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Thursday, November 6, 2003
Updated: November 7, 3:17 PM ET
Page 2 vs. The New York Times

By Nick Bakay
Page 2 columnist

If ESPN.com is the cocktail, then Page 2 is the little umbrella -- it just makes it more fun to sip. But who could have predicted that sports journalism's answer to the Island of Misfit Toys would grow into a media behemoth?

As we celebrate our third birthday, it's time to take it to the next level: Can an upstart expansion franchise hold its own against an institution? That's right, Page 2 vs. The New York Times.

Given, Jason Whitlock had a much better year than Jayson Blair, but who'll be standing when the smoke clears? Will we smite Goliath, or will we end up looking like Eddie Gaedel on a stroll through Monument Park? Let's see how they stack up at the Tale Of The Tape ...

The New York Times vs. Page 2
Category  
The New York Times
 
Page 2
  Advantage
Typical headlines:   War Rages In Baghdad!   Is Steve Bartman a metrosexual?!   Page 2, mainly because we're the only Website that doesn't slam you with yet another friggin' pop-up ad.
Reason for being:   People need to be informed.   ESPN.com needed a place to run cartoons.   Push
Nicknames:   "The Grey Lady"   "You know, the stories that run with the mustard-yellow McDonald's color scheme."   N.Y. Times. We clearly need something better, like "Hunter S. Thompson, lucid two out of every three columns!"
Slogans:   "All the news that's fit to print."   "All the Anna Kournikova pictures you can download!"   Page 2
Innovations:   Now in color   Jennie Finch   Page 2
Biggest disappointment:   No horoscope   No sports   Push
The game within the game:   Counting the number of "Ninas" in a Hirschfeld.   Counting the number of typos in Nick Bakay's first draft.   Page 2. Hirschfeld does his work sober.
What they leave on your fingers:   Print smudges   The leftover stench from "Gigli"   Page 2
Reader interaction:   Monday's crossword is "imbecile-friendly."   Come vote in our polls 'cuz we didn't fill today's column space.   Push
Follow that story:   Page 1 story continues on pages 9, 12 and 37.   Page 2 means just that   Page 2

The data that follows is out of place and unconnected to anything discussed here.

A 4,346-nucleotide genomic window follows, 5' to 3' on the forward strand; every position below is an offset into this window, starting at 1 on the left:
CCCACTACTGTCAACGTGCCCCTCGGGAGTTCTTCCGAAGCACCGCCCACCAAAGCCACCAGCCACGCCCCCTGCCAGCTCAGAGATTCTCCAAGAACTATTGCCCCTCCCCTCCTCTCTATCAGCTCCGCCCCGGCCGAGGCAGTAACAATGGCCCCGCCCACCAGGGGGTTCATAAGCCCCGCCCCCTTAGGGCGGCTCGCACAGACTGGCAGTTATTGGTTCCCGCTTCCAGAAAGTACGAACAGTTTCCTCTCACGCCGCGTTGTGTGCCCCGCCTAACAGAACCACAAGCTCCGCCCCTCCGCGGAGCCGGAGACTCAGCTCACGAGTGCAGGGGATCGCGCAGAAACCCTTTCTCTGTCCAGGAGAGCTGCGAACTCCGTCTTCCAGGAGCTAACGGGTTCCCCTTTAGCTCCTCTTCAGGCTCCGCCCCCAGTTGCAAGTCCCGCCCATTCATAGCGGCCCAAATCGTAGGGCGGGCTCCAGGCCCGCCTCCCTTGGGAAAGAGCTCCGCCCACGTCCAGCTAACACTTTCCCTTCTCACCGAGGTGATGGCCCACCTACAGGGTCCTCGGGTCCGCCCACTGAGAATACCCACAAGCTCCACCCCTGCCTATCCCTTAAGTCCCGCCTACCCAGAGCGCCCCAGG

How you navigate:   Open, fold it backward, then in half, then in half again   Just scroll, baby!   Page 2. I'm a firm believer that nobody wins with the heartbreak of unnecessary movement.
Sunday editions:   More reading than I've done in the past three years.   Sunday's Page 2 is really Friday's. On the other hand, it doesn't weigh 10 pounds.   Push
Special focus:   Theater reviews   The List: Top 10 nose-pickers caught on dugout cameras   Push
Streaks:   Published since 1851.   For three straight years, Bill Simmons has yet to write a column that's shorter than the Bible.   N.Y. Times
In-depth reporting:   Broke the NYSE scandal   Jim Caple's tour of ballpark urinal troughs   Push
Ad sales:   War, peace, famine or locusts ... Cartier always has an ad on the second page.   Um ... well, sometimes we tell you how to win a Stuart Scott bobblehead.   Push
The big questions:   Who, What, When, Where and How?   Who, What, When, Where, and What was Kournikova wearing?   Page 2. By my count, that's 5 Ws to 4.
Liberal:   Their insidious hidden agenda.   Our fact checking since 2000!   Page 2.
Carrying the torch:   Will Shortz is Eugene Maleska with an attitude!   Whitney Casey is George Plimpton in a pair of stilletos!   Page 2. Tell me Will Shortz has ever thrown a tight spiral!
Never seen together in the same place:   The Arts & Leisure Section and a big-league clubhouse.   Ralph Wiley and Road Dog.   Push
Pink slips:   Their theater critic can close a play in 250 words.   Our writers can run off a coach faster than you can say "Eustachy."   Push. No winners in the unemployment line.
Greater purpose:   People without electricity need yesterday's news.   So you have something to do while waiting for your Gamecast to update the last 12 plays of North Texas at Louisiana Monroe.   Page 2.

So there you have it. It's all so simple when you break things down scientifically. In a jail-pounding worthy of a Pulitzer, the advantage goes to Page 2.

But hang in there, N.Y. Times, your writers might have made up stories, but at least you didn't steal "Separated At Birth." Until next time, I'm Nick Bakay reminding you the numbers never lie.

Humorist Nick Bakay, currently a writer for the CBS sitcom "King of Queens," is a regular contributor to ESPN The Magazine and Page 2. He has a website at http://nickbakay.com.